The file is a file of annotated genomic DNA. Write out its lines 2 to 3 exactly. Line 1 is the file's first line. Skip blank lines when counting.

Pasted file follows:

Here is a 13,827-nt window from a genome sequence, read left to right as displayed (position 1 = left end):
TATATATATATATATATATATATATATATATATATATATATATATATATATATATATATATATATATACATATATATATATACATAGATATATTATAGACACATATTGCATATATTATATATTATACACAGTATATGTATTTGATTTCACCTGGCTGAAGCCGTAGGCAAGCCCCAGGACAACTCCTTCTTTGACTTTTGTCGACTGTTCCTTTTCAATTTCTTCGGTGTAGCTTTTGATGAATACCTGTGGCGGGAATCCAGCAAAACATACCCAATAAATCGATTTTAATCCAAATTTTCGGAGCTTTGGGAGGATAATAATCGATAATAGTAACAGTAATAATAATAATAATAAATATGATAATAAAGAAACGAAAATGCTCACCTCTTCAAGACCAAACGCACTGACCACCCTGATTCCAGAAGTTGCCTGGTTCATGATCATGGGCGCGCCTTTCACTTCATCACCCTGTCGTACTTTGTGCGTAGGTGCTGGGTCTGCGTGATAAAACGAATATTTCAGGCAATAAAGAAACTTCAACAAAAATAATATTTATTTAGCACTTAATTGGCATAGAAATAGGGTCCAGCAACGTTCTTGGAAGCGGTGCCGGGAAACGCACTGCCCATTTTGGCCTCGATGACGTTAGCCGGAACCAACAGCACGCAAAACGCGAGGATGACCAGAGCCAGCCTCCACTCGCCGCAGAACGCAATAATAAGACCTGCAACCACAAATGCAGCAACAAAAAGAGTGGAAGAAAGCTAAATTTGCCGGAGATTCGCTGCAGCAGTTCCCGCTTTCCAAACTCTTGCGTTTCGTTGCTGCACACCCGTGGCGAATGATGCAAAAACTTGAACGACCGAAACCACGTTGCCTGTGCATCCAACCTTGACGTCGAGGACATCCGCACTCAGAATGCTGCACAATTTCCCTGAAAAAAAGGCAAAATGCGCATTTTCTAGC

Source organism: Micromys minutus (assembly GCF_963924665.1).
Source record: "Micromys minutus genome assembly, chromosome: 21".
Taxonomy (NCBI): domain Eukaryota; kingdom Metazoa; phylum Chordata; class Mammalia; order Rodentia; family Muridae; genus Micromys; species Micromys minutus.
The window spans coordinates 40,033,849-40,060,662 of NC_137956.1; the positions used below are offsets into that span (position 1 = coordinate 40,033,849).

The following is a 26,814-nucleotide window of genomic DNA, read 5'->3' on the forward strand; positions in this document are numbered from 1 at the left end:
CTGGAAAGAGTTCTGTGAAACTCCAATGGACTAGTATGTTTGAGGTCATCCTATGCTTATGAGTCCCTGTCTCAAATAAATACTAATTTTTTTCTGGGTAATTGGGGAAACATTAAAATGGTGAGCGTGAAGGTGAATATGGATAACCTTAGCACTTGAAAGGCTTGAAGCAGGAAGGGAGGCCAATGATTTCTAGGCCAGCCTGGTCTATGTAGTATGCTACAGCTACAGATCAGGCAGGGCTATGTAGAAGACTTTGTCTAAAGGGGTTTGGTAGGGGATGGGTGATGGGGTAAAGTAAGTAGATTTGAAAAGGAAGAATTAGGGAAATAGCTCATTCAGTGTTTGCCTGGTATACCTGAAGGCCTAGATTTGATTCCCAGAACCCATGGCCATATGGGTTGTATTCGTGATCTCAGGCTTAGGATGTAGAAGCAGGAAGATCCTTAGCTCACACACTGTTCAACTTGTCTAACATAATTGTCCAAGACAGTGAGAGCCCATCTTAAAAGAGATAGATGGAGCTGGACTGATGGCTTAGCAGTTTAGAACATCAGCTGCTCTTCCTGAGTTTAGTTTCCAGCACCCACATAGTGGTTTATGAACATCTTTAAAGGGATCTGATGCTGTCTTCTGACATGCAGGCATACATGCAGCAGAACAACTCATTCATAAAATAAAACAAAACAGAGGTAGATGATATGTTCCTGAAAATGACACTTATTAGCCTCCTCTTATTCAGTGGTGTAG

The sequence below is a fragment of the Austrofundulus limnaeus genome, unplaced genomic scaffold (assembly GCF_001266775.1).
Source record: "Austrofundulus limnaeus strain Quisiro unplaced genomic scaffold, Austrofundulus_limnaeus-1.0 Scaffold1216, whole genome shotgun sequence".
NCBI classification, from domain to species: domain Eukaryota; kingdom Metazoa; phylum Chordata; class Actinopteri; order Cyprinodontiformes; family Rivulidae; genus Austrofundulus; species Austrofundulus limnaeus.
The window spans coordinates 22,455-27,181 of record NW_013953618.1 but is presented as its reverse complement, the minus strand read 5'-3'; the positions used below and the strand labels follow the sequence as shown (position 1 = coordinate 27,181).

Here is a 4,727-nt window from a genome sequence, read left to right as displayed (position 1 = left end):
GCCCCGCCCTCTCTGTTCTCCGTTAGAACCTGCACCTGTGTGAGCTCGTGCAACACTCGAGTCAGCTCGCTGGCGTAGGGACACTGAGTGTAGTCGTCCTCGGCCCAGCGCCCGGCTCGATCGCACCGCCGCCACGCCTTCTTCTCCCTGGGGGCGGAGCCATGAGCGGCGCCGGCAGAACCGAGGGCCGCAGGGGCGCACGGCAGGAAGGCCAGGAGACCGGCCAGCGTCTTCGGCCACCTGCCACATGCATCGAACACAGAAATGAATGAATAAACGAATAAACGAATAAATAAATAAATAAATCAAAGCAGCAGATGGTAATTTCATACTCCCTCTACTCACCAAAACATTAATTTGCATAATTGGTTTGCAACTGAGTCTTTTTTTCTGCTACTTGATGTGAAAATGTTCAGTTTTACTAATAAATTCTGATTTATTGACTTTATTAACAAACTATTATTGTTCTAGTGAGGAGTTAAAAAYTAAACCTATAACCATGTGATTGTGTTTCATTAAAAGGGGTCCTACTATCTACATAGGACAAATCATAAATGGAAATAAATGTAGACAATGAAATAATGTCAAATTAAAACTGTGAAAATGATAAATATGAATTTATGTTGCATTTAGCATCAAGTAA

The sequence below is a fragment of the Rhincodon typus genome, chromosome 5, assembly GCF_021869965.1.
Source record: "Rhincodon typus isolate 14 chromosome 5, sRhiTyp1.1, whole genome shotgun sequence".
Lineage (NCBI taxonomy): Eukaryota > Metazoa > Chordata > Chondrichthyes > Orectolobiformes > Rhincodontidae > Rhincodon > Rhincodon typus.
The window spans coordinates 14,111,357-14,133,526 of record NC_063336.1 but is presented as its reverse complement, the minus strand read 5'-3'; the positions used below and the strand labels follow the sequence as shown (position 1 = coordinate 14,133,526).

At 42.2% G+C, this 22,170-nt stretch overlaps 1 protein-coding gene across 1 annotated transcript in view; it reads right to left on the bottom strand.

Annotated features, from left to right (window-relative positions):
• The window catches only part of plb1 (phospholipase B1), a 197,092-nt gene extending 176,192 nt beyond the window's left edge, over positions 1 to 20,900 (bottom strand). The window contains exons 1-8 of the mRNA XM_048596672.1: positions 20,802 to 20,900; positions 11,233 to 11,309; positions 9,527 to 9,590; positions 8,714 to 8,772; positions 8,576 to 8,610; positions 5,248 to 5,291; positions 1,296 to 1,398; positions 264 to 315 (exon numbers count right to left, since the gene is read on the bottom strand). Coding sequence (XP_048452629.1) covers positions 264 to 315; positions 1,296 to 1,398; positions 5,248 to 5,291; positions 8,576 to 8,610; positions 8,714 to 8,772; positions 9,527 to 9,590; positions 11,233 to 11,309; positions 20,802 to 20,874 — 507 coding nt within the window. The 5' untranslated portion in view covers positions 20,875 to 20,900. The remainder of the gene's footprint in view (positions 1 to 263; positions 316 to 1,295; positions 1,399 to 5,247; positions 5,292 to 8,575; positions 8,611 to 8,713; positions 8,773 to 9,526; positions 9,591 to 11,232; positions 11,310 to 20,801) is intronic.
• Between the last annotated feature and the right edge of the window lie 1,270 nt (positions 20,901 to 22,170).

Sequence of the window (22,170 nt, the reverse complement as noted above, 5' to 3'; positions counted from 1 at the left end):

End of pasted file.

TATATATATATATATATATATATATATATATATATATATATATATATATATATATATATATATATATACATATATATATATACATAGATATATTATAGACACATATTGCATATATTATATATTATACACAGTATATGTATTTGATTTCACCTGGCTGAAGCCGTAGGCAAGCCCCAGGACAACTCCTTCTTTGACTTTTGTCGACTGTTCCTTTTCAATTTCTTCGGTGTAGCTTTTGATGAATACCTGTGGCGGGAATCCAGCAAAACATACCCAATAAATCGATTTTAATCCAAATTTTCGGAGCTTTGGGAGGATAATAATCGATAATAGTAACAGTAATAATAATAATAATAAATATGATAATAAAGAAACGAAAATGCTCACCTCTTCAAGACCAAACGCACTGACCACCCTGATTCCAGAAGTTGCCTGGTTCATGATCATGGGCGCGCCTTTCACTTCATCACCCTGTCGTACTTTGTGCGTAGGTGCTGGGTCTGCGTGATAAAACGAATATTTCAGGCAATAAAGAAACTTCAACAAAAATAATATTTATTTAGCACTTAATTGGCATAGAAATAGGGTCCAGCAACGTTCTTGGAAGCGGTGCCGGGAAACGCACTGCCCATTTTGGCCTCGATGACGTTAGCCGGAACCAACAGCACGCAAAACGCGAGGATGACCAGAGCCAGCCTCCACTCGCCGCAGAACGCAATAATAAGACCTGCAACCACAAATGCAGCAACAAAAAGAGTGGAAGAAAGCTAAATTTGCCGGAGATTCGCTGCAGCAGTTCCCGCTTTCCAAACTCTTGCGTTTCGTTGCTGCACACCCGTGGCGAATGATGCAAAAACTTGAACGACCGAAACCACGTTGCCTGTGCATCCAACCTTGACGTCGAGGACATCCGCACTCAGAATGCTGCACAATTTCCCTGAAAAAAAGGCAAAATGCGCATTTTCTAGC

Source organism: Micromys minutus (assembly GCF_963924665.1).